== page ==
By Kirk Wilson
The CGT exemption that is available for the sale of an inherited home within two years of the deceased’s death under s 118-195 of the ITAA 1997 is invaluable. Furthermore, an extension of this period can be sought directly from the Commissioner or self-assessed under the “safe-harbour rules” in PCG 2019/5.
However, it should not be forgotten that if a full CGT exemption is not available under the rules in s 118-195, then a partial exemption automatically applies under the calculation rules in s 118-200 (and following). Importantly, these partial exemption rules include the often over-looked partial exemption rule in s 118-205 that applies to a “previously inherited dwelling”.
This rule provides that if a partial exemption applies to a post-CGT dwelling (for example, it is not sold within two years of the deceased’s death) and the dwelling was previously inherited by the “most recently deceased” person, then account must also be taken of the “prior deceased’s” non-main residence days (that is, the days the prior deceased did not occupy the dwelling as their main residence).
In other words, the periods during which the dwelling did not qualify as a main residence during both the “last inheritance” and any “prior inheritance/s” are taken into account as non-main residence days for the purposes of the partial exemption calculation.
This in turn means (as stated in a note to s 118-205(1)) that this partial exemption rule applies to a “chain of inheritances”. But note that this partial exemption rule only applies to dwellings acquired by a trustee or beneficiary after 20 August 1996.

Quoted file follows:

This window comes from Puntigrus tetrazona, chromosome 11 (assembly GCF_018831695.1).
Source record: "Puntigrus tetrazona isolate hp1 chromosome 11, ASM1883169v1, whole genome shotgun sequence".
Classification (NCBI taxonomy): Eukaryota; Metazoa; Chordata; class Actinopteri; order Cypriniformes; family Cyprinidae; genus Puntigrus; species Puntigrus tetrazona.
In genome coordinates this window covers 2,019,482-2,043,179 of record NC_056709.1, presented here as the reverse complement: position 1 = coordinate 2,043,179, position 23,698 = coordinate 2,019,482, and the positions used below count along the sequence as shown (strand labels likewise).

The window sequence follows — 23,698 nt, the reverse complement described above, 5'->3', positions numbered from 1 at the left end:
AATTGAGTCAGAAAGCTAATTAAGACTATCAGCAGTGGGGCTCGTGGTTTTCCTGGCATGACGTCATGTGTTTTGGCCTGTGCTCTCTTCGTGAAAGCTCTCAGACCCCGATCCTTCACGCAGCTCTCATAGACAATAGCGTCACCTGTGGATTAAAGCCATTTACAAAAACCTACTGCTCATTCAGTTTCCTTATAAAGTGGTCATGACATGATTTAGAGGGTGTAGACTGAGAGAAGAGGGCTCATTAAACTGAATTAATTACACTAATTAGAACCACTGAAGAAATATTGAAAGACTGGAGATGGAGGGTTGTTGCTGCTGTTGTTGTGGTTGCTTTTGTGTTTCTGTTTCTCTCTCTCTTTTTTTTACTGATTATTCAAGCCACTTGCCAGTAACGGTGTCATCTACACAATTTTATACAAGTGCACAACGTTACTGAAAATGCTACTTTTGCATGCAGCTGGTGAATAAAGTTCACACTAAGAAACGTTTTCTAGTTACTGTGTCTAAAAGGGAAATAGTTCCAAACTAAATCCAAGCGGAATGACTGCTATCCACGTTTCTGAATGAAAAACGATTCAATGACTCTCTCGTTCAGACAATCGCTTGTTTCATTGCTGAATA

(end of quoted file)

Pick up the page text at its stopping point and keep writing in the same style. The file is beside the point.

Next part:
Nevertheless, despite the apparent harshness of this partial exemption rule, there is the powerful ameliorating “concession” in s 118-200(4) (which applies to all inherited dwellings subject to a CGT partial exemption). It provides that if a dwelling was “the main residence of a deceased at their date of death and was not then being used to produce assessable income” (or is deemed to be such by way of using the absence concession), then any “non-main residence days” during that deceased’s ownership period are ignored.
This is highly significant in any partial exemption calculation for a previously inherited dwelling, because it means if this condition is met then any non-main residence days of a prior deceased can be ignored in the calculation!
Finally, if all this seems confusing and you are confronted with such an issue, you can always just “mechanically” apply the calculation rules in s 118-205 without really having to “understand” them — but always keeping in mind the significance and concessional effect of s 118-200(4).